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Author: iamdb Big red star, 1000 posts Old School Fool Add to my Favorite Fools Ignore this person (you won't see their posts anymore) Number: of 35400  
Subject: Re: advice for elderly widow Date: 6/28/2004 12:50 PM
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tbear2,

My mother is 91, and when dad died their portfolio was comprised of funds that seemed more aimed to serve the needs to their broker. I moved all the money to Vanguard, and we sold her property in Orange County she she could live near us in Santa Barbara.

I assume you have power of attoney for financial and health matters. How you allocate the money in your mother's protfolio depends on at least a couple of considerations:
(1) The value of your mother's portfolio relative to her needs.
(2) The beneficiaries of her estate.


First Consideration

I decided to establish a substantial cash reserve in money market and short-term bond funds, and in a CD ladder, and to invest the remainder without regard to age. I keep at least 10 years of her annual income need in fixed income securities; I invest the remainder in Vanguard's total stock market and total international stock market index funds. In my mother's case, this results in approximately a 40/60 (fixed income securities/equities) split.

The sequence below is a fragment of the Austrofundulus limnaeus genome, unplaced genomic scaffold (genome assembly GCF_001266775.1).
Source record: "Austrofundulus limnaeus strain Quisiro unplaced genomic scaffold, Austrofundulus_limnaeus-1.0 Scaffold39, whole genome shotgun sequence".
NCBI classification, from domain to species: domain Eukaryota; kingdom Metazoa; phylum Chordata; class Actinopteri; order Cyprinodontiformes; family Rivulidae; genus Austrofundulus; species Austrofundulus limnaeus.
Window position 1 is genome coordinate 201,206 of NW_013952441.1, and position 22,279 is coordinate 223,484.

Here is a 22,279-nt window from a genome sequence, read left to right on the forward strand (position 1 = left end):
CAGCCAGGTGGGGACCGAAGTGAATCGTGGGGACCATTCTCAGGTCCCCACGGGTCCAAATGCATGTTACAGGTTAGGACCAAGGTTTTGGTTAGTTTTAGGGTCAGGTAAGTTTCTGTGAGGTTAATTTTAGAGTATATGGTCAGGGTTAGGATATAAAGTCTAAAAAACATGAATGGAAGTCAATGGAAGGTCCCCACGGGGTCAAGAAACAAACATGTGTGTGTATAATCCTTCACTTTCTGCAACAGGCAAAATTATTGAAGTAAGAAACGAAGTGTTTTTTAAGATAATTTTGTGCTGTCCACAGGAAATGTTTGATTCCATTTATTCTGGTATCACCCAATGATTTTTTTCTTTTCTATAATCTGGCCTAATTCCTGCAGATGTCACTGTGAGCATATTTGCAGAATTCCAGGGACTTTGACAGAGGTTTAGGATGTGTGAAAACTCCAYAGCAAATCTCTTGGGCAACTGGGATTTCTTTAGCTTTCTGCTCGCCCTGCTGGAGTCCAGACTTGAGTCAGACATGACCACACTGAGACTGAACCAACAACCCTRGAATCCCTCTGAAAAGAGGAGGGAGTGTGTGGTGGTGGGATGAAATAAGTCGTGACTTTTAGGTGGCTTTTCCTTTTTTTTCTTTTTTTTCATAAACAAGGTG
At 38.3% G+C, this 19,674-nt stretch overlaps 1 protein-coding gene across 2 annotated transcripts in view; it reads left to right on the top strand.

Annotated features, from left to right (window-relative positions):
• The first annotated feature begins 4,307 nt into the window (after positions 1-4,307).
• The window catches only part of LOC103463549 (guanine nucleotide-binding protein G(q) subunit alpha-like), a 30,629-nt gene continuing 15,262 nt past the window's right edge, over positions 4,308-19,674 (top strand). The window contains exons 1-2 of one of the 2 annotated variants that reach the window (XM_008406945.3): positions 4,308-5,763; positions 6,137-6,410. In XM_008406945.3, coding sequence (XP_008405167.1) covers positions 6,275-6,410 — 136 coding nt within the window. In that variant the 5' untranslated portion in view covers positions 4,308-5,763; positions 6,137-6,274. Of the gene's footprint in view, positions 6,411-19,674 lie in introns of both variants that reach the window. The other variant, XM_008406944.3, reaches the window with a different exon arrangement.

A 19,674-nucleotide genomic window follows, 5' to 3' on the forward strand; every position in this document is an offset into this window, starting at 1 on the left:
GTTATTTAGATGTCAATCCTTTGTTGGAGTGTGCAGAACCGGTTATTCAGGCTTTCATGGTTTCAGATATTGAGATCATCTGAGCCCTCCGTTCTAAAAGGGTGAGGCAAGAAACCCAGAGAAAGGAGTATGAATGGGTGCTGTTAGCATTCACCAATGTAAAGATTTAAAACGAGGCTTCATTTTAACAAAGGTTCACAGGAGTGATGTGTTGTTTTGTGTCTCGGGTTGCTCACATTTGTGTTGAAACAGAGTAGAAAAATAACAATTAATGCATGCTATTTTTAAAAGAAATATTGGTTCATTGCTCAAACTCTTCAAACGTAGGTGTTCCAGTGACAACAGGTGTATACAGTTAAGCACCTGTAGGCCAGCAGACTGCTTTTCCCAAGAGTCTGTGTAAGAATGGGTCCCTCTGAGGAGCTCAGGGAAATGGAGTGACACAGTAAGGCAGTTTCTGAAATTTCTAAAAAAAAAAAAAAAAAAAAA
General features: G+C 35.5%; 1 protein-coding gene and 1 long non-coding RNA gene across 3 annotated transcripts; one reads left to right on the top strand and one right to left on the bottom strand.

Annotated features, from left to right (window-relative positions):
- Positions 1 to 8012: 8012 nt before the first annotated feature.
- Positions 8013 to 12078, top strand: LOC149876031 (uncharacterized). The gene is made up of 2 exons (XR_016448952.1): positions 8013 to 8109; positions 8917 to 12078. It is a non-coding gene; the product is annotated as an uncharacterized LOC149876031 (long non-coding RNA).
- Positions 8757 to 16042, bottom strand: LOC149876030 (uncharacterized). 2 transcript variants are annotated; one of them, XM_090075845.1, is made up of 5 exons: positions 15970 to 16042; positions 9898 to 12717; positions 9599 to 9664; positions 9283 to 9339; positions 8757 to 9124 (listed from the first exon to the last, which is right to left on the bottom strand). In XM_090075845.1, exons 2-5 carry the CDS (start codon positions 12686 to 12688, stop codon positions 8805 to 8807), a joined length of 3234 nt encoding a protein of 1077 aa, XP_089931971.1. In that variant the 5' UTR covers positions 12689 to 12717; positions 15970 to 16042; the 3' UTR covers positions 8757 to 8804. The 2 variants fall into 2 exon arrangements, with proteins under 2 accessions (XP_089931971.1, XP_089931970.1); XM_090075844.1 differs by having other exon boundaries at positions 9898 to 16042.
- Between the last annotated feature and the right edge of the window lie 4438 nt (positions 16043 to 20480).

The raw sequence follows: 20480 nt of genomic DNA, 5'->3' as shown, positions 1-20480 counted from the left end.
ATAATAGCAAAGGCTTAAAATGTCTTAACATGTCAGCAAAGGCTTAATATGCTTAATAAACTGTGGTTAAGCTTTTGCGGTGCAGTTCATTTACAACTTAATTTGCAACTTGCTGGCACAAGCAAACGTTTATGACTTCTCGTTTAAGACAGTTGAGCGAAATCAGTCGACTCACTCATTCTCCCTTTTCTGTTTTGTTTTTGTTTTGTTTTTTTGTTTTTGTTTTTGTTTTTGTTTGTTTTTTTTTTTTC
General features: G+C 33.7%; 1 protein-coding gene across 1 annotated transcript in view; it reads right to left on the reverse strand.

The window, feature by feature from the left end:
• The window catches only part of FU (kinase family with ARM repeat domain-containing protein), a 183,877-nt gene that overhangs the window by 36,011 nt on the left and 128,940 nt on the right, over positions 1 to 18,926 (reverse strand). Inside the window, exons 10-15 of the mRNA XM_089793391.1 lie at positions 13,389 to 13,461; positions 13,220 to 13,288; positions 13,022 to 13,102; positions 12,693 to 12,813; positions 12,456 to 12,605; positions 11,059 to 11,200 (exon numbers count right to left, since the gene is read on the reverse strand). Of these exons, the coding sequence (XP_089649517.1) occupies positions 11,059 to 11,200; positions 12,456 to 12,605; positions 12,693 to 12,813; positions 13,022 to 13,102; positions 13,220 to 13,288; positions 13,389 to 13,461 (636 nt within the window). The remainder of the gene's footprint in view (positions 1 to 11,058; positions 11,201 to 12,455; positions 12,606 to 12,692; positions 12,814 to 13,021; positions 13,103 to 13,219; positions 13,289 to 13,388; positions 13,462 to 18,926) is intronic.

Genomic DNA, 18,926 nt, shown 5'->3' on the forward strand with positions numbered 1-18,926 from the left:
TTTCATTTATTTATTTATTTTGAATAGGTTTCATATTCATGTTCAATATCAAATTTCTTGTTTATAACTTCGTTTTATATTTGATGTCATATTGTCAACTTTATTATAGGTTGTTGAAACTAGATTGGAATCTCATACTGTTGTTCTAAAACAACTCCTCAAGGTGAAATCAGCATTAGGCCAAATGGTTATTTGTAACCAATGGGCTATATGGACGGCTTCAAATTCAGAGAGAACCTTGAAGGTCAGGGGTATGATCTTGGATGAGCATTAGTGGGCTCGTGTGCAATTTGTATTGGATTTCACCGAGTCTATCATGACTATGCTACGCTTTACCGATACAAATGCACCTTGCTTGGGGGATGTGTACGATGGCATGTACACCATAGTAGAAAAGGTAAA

If your mother's doesn't need an income that results in a high tax rate, why keep so much money in muni bond funds? Instead, try to protect the estate from the effects of inflation while providing the saftey of a cash reserve.


Second Consideration

I'm the only beneficiary of my parent's trust, so I need only consult my mother before any change in asset mix. I ask a business-savvy cousin and her accountant to look over my shoulder. so I feel I'm exercisng my fiduciary duty. If there are other beneficiaries, you need to consult them so they don't feel left out of decisions. If there is rancor in making decisions, you may want to seek out a good fee-for-service (not piece of the action) financial planner who can be seen as neutral by the diverse interests. Your mother has to feel comfortable with what you are doing, but you may need to educate her. I show my mother a monthly Excel spreadsheet that includes the value of each of her holdings, any gain or loss, a pie chart of her asset allocation, and the number of years income in fixed income securities.

db
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